Implementation of the San Joaquin River Settlement Agreement Restore Chinook Salmon to the San Joaquin River, California

A large-scale restoration project focused on reviving one of California's largest rivers, the San Joaquin River, is currently underway. A legal settlement established a Restoration Goal and a Water Management Goal that drives the multi-agency efforts of channel modification, restoration hydrograph development, and reintroduction of Chinook salmon, Oncorhynchus tshawytscha. The Restoration Area, which begins at Friant Dam and continues downstream to the confluence of the Merced River, is approximately 153 miles long and historically maintained one of the largest spring-run Chinook salmon populations in California, with annual escapement ranging from 200,000 to 500,000 adult spawners. However, completion of Friant Dam and subsequent diversions resulted in blocking salmon from portions of historic spawning and rearing reaches and ultimately dewatering large sections of the lower river. Extirpation of Chinook salmon occurred over 60 years ago with the last documented run of spring-run Chinook salmon consisting of 36 individuals in 1950. Restoration of the remaining anadromous portion of the river is a complex process involving implementing agencies, cooperating agencies, settling parties, a technical advisory committee and local stakeholders. The goal of this session is to focus on the restoration program accomplishments to date, involving: spring and fall-run Chinook salmon introduction; fisheries model development; structural river channel improvements to allow for full restoration flow releases; and planning for large-scale fish passage and channel improvements.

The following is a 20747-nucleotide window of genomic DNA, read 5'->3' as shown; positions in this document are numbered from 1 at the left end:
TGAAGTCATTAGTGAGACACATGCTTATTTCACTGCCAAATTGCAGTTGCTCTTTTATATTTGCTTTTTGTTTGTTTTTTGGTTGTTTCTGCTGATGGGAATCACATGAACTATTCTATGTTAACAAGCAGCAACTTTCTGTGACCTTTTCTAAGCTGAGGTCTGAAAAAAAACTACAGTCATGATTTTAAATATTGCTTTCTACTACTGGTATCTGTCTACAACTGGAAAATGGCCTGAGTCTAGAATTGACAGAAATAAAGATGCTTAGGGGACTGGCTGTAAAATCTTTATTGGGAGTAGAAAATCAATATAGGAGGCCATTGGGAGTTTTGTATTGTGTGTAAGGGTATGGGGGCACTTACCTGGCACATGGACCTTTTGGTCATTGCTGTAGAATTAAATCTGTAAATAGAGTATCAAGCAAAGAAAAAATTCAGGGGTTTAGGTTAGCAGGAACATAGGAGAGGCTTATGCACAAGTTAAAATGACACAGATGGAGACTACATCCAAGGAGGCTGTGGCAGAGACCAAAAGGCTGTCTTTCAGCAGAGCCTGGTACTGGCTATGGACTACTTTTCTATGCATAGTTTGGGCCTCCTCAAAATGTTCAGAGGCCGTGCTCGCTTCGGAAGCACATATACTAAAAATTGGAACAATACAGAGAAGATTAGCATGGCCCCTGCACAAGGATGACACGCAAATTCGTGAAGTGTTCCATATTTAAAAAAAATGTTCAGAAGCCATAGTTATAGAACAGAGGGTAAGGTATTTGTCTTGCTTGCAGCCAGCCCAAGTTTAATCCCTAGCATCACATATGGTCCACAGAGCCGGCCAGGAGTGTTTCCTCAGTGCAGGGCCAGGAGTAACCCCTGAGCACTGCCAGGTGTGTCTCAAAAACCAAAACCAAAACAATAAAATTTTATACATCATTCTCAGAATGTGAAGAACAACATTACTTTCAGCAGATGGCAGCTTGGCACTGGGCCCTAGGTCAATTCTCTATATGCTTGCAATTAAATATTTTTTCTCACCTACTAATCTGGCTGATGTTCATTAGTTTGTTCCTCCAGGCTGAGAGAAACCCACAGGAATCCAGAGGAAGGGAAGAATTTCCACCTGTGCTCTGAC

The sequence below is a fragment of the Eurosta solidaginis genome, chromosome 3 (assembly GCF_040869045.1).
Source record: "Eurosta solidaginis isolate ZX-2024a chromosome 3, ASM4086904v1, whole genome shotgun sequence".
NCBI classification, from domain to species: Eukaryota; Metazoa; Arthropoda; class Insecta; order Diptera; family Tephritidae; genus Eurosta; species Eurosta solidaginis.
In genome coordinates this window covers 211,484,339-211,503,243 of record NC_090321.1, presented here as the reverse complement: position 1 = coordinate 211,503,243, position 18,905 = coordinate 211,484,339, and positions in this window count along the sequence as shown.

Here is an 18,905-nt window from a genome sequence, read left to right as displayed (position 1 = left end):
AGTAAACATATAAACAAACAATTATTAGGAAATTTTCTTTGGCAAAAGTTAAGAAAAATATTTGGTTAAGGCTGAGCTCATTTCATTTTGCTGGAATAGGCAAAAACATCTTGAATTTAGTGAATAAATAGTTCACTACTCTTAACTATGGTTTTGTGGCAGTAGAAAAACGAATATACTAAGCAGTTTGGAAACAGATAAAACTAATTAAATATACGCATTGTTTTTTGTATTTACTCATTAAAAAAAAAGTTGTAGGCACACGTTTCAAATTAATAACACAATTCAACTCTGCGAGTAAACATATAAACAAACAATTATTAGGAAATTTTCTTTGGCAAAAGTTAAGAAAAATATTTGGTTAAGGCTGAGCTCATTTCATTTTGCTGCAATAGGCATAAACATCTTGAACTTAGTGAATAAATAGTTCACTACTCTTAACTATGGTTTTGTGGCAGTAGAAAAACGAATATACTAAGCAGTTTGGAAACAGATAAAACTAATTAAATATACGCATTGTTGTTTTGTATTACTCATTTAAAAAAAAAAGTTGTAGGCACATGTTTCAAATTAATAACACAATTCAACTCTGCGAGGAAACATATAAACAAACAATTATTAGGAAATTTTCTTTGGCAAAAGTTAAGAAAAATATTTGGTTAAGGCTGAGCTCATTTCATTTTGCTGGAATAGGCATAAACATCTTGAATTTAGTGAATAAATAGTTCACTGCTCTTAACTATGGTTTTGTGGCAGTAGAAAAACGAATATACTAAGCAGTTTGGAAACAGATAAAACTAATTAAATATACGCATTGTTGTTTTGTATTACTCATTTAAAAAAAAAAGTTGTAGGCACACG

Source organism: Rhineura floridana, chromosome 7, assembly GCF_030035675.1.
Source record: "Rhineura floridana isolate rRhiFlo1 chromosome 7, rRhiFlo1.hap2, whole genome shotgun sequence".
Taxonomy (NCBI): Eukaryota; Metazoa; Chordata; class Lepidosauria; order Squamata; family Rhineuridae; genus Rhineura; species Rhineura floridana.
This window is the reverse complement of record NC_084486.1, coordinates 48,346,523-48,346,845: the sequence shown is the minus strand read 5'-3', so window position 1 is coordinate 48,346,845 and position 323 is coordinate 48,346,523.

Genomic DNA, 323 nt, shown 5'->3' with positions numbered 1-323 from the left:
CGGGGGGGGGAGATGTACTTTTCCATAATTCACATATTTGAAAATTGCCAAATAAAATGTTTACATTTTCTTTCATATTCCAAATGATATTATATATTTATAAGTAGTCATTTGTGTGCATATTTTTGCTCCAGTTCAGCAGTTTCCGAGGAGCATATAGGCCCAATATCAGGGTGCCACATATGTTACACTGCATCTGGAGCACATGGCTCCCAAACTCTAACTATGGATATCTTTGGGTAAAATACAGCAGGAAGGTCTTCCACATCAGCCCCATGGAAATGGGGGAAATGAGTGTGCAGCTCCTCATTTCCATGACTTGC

Erin Strange and Zachary Jackson
Erica Meyers and Jerrad Goodell
See more of: Symposium Entries